5. Union Dairy. With over 50 varieties of ice cream in a historical ice cream parlor Union Dairy is a family favorite.  It is also a great place to bring out of town guests.

Union Dairy 

4.  Read Park Pool and Aquatic Center.  Every summer Read Pool has been Andrea and the kids home away from home.  The friendly pool staff and spacious swimming area has brought many smiles over the years.
Read Park Pool

3. Krape Park.  "Awarded 'Outstanding Multi-use Facility' award by Illinois Parks and Recreation Association.  Since our first summer Krape Park has been a family favorite.

Monday, March 27, 2017

How Pastoral Transitions Can Cripple or Bless the Lord's Church

A few years ago I came across a thought provoking article titled, "How Pastors Accidentally Ruin Their Church."  In this post Pastor Andy Flowers made the following statements:  Most pastors really love their church. They understand their calling as under-shepherds tasked with guarding the bride of Christ. Caring for the thing that Jesus died for is a heavy responsibility. Pastors will endure stress and criticism, they will work long hours, and they will sacrifice to protect the church.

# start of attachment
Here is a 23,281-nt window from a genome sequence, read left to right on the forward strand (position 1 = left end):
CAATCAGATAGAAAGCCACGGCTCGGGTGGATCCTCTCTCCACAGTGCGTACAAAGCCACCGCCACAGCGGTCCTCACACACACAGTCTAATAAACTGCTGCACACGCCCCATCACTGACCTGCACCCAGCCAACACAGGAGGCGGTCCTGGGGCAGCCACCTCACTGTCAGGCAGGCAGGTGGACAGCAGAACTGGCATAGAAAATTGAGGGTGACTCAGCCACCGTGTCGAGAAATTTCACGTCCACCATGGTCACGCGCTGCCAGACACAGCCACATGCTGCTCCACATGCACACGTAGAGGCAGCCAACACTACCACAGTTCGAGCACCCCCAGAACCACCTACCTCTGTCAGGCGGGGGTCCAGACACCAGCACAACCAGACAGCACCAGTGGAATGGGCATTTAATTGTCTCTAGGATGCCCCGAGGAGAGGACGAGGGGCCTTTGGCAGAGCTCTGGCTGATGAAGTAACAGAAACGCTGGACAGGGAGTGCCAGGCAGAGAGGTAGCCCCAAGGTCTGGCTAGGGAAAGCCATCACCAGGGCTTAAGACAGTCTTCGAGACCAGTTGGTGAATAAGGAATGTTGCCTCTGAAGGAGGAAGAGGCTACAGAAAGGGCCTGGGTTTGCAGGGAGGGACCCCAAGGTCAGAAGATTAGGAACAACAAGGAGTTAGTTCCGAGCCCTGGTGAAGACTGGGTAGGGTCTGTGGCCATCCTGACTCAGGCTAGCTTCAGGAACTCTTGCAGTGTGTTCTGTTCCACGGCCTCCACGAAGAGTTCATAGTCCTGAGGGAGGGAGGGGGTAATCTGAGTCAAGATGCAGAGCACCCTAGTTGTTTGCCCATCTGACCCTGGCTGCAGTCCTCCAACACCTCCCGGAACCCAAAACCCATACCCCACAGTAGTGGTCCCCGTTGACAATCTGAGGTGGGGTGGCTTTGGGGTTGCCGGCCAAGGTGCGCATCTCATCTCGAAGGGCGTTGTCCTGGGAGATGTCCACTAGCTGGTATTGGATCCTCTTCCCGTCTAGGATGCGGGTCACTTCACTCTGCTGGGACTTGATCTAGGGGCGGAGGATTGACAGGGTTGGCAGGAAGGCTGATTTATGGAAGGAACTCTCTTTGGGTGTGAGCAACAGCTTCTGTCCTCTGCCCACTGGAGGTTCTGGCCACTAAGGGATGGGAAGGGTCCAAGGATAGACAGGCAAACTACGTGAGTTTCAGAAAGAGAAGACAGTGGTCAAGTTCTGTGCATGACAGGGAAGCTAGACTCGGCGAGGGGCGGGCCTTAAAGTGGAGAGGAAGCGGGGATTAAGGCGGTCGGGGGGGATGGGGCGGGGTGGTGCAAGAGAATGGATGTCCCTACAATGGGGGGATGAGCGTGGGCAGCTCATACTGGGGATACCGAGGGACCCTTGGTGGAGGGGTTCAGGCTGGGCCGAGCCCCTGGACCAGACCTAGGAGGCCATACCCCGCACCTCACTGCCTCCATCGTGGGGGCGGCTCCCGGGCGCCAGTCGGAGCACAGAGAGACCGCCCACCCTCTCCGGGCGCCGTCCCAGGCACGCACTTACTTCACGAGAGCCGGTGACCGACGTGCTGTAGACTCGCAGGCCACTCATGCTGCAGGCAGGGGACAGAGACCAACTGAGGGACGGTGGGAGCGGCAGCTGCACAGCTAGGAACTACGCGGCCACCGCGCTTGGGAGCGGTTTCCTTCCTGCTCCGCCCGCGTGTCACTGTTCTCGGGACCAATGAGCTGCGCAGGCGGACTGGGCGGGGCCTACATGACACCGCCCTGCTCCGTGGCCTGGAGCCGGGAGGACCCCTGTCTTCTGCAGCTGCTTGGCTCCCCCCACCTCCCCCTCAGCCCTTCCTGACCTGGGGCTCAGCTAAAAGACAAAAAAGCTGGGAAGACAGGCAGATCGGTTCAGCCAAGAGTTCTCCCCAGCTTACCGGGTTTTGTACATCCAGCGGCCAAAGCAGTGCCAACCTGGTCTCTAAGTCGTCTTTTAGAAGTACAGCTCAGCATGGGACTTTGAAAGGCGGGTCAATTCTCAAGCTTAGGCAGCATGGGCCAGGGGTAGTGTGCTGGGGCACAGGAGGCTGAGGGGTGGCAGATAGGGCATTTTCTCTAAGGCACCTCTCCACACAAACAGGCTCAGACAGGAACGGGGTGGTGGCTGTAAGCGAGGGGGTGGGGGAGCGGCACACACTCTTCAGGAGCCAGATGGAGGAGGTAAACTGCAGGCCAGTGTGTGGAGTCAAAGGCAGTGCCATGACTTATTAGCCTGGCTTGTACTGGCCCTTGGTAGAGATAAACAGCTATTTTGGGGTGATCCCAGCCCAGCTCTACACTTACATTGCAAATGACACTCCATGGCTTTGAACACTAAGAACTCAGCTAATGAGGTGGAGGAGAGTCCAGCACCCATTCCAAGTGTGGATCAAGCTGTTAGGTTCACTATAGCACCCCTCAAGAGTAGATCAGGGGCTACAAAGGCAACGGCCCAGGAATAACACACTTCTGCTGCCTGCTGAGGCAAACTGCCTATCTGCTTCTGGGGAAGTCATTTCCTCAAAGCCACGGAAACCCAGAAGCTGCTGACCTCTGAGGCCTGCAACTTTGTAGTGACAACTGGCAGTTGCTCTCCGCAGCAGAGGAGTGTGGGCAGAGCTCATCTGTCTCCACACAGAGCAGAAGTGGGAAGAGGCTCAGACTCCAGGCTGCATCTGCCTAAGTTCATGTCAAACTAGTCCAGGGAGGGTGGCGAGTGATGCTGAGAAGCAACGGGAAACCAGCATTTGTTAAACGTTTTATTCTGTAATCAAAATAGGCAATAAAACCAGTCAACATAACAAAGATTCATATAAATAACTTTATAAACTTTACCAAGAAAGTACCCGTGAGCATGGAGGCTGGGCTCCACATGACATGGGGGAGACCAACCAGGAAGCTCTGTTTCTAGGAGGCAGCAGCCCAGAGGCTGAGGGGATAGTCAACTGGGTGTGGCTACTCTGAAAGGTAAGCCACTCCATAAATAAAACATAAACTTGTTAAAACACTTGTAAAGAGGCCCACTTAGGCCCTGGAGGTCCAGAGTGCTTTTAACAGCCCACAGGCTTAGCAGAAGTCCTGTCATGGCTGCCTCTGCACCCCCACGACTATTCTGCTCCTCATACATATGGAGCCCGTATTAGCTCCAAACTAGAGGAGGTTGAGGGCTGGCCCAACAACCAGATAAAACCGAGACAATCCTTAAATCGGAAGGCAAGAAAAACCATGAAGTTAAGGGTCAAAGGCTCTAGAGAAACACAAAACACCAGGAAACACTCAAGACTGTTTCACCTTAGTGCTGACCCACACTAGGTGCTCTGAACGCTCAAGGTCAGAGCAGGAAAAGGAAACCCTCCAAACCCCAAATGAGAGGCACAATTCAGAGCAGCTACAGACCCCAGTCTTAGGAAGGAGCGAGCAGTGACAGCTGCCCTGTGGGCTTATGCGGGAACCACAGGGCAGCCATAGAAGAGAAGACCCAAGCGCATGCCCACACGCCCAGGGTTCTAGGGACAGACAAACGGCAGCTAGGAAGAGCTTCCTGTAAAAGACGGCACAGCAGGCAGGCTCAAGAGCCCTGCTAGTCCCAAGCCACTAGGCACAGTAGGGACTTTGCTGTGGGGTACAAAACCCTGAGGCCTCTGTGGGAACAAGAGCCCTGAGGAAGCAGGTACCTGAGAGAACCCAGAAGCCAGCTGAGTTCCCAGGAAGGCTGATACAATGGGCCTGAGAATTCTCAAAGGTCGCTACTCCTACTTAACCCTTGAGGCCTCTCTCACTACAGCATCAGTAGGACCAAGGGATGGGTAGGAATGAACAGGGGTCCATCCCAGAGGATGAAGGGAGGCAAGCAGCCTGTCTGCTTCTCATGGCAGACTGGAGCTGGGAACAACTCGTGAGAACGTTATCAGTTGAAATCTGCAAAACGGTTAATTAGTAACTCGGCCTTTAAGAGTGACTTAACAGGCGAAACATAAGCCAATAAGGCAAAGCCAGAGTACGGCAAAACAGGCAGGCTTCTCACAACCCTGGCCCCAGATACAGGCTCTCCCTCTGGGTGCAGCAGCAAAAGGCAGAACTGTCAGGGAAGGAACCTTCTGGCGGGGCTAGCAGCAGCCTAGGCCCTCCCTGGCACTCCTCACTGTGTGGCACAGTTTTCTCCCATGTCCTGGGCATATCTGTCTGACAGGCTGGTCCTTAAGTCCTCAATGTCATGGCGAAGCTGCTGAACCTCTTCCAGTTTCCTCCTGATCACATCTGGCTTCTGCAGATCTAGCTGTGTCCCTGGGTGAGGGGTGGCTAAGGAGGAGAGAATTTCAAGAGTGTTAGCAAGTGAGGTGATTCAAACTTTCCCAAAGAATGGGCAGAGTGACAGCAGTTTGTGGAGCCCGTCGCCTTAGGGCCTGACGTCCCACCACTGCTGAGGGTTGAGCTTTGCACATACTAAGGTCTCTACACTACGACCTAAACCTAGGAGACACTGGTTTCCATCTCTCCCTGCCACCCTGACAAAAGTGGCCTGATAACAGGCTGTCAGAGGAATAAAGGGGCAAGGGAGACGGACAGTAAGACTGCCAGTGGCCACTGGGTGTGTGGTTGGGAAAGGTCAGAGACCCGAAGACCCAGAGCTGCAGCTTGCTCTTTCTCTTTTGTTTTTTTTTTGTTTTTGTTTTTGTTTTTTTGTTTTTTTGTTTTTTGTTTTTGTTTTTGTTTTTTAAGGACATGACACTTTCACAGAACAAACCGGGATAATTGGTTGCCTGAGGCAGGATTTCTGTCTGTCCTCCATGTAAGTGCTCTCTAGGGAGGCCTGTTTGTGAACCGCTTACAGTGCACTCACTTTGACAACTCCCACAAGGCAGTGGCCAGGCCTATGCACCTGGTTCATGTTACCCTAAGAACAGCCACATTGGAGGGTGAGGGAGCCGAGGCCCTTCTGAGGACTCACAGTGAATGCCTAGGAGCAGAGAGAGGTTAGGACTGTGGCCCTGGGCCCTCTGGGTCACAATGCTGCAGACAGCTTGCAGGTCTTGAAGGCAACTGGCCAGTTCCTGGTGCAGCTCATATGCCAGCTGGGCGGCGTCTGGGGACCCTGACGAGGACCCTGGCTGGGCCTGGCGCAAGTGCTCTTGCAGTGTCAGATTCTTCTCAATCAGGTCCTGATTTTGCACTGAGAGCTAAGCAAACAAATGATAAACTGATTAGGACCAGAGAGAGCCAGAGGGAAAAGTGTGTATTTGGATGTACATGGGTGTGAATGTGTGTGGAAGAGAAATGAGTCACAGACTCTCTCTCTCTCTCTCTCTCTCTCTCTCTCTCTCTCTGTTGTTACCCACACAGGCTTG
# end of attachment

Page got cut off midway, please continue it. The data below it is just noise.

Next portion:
Yet, I’ve seen these same men inadvertently bring their church to the brink of ruin. They are good preachers, caring counselors, and men of prayer, yet their church suffered. These pastors followed the play book, but their church nearly closed the doors. It wasn’t on purpose. They never meant any harm to come. But they sat and watched as the church they loved crumbled.  The weakness was not in how they served the church, but how they left the church.